The Curse Mark: Chapter Two.



Adrienne’s day had been rather ordinary before Cara had waltzed in.  It had actually been very relaxing, and unusual, entirely free of any of the visions that had plagued Adrienne daily.  So she had been in an awfully good mood.  Not even the bane of cleaning each and every glass bothered her.  She smiled more willingly this evening than she had in the last seven days, let alone the last month.  There were no raging headaches, no pounding pain at the back of her skull.   It was a positive, after all, there were approximately three to four hundred people in the main rooms of the nightclub that was conjoined with her bar who were celebrating Halloween in the most drunken, degrading manner as possible.   So despite having to deal with so many irritating men and women potentially trashing the nightclub (although many heed the warnings, some are still fool enough to dare break something of hers) it was pleasant day, right up until the moment when the sylph by the door decided to be generous with his powers.  That did not bode well with Adrienne, and made her frown for the first time all day.

She was used to seeing Cara come in whenever she liked, it was with a little bit more gusto than the older woman had expected.  To some of Adrienne’s customers, Cara would perhaps seem a little too young, but that girl was older than her seventeen years old appearance showed.  But that was not what had bothered Adrienne the most.  What had bothered her was the intensity of the vision that had consumed Adrienne’s attention the moment Cara thought to play with the customer near the door.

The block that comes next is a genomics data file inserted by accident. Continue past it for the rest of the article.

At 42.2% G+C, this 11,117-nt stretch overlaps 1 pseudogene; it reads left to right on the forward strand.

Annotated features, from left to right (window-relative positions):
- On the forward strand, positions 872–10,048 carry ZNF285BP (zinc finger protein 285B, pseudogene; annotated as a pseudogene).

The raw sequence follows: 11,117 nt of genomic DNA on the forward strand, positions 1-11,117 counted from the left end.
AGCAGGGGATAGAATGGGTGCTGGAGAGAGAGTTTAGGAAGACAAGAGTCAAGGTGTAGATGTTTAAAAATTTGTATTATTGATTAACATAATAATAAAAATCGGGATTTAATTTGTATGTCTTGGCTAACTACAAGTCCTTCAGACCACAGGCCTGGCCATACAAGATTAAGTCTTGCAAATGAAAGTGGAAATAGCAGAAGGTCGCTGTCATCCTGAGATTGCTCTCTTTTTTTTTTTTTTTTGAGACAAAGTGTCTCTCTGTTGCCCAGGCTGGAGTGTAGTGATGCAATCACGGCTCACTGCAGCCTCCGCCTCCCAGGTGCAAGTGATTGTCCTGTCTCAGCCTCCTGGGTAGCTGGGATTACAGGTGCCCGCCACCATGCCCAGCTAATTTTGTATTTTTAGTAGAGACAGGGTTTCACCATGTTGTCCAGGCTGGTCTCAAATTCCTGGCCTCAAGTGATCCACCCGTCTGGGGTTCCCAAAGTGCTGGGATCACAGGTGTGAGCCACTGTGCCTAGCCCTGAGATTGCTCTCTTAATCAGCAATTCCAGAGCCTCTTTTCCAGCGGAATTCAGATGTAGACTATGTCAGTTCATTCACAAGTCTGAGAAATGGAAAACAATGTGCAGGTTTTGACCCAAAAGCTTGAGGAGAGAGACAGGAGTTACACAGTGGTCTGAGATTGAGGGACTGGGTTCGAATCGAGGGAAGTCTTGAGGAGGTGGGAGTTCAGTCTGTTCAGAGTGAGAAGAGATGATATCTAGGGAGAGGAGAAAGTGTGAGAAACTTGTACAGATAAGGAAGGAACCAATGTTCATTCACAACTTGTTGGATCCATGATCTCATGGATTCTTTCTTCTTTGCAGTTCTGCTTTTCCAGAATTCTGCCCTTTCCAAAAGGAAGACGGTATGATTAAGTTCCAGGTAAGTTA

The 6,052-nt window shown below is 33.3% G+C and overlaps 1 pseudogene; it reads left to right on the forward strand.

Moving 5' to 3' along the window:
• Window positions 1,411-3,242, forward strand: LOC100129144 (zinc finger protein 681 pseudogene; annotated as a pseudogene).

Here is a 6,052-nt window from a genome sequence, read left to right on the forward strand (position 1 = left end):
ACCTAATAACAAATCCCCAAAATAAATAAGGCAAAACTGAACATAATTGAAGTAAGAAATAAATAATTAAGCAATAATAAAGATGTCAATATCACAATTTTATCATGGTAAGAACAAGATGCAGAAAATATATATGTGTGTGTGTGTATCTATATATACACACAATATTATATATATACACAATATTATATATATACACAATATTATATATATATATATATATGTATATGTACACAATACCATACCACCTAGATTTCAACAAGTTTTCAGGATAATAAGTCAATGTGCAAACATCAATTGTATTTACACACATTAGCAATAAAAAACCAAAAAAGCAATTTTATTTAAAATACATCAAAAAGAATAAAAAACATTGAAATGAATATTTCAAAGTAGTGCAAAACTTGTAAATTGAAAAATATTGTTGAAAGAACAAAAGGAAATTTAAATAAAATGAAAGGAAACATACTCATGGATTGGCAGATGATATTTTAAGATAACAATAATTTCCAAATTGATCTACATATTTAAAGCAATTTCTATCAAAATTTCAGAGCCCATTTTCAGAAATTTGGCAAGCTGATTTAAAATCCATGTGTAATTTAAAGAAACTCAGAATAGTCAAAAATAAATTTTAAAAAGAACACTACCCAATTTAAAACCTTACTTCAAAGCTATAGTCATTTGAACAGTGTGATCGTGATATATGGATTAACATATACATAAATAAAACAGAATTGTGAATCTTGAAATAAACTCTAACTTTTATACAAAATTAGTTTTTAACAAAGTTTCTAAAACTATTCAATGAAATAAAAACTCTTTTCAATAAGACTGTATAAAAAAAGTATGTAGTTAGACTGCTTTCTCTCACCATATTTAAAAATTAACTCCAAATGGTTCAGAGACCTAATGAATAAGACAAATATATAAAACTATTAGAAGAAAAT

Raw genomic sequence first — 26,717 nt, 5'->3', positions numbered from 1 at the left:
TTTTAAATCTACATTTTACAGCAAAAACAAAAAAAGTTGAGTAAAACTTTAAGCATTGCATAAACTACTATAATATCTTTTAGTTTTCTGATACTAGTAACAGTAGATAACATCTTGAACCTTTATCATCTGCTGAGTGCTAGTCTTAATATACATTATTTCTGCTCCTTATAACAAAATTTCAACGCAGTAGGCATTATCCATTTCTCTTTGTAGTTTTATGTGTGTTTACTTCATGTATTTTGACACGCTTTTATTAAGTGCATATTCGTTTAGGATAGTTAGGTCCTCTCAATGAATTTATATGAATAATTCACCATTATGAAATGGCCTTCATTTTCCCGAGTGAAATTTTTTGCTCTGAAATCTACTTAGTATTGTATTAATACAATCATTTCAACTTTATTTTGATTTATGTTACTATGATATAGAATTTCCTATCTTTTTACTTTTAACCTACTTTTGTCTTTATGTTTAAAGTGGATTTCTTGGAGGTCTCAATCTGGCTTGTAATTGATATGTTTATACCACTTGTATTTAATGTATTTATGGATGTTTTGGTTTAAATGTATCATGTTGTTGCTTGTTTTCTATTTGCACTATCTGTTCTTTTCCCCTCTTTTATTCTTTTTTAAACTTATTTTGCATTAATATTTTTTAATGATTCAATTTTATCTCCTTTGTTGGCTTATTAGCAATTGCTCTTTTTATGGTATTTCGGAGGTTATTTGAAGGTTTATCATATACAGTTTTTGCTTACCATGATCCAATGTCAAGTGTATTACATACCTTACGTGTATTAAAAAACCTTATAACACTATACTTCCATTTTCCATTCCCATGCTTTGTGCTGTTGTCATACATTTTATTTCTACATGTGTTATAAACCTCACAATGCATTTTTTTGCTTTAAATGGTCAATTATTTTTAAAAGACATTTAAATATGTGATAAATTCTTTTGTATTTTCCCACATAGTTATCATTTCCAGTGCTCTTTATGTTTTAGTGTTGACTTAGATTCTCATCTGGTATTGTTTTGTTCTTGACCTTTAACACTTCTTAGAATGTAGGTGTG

Intense and over in a flash, Adrienne received a headache afterwards, feeling that familiar dull ache and hating it.  Not prone to showing intense affection for another humanoid creature, Adrienne considered Cara as nothing more than another customer.   Whatever the girl might have considered Adrienne, between the pair of them, Adrienne had always had the upper hand when it counted.   She was an interesting demon child, and when interesting walked in her door, Adrienne liked to keep them close to her.

Looking down at Cara now, Adrienne’s face didn’t not even flinch at the words the came out of Cara’s mouth.  If Cara had thought she would be more accessible now in her brightened mood, Cara was wrong.

“Why are you looking for an angel Cara?” Adrienne stared down at her, her eyes wide, though not wide in a surprised way, but wider than previously reflecting her concern.  Cara was a demon, born but not bred.  Not exactly.  Cara like Adrienne wasn’t exactly the most sharing person, and so it had taken a while for Cara to tell her that her parents had been adoptive, and that her biological parents were murdered before Cara could even walk on her own.  That was all that Cara had told Adrienne, and even though Cara was a very good actress, Adrienne was just as good.  There weren’t many who could match Cara’s skill, but Adrienne had been around a long time.  When Cara had reluctantly told her those two pieces of information, Adrienne had caught the faint glimpse of determination in Cara’s eyes.  She’d looked determined, fierce as though she were ready to pick a fight and win it at whatever cost.  It was rare for Adrienne to see such expressions on demons such as Cara.  Most of the time, demons were cockily arrogant (as Cara was more often than not) and got themselves killed for merely being ‘evil’.   But really, if mortals paid a slight bit more attention to the difference between good and evil, they would have realised that good was not always good, and that evil was not always evil.  That, Adrienne had learnt from her friend, Haruki.

Cara hesitated, this time really catching Adrienne’s attention.  It must be serious… She thought, and frowned, “Karyna?  Why are you looking for an angel?” She asked, daring to go as far as adopting the nickname that Adrienne only used once in a while.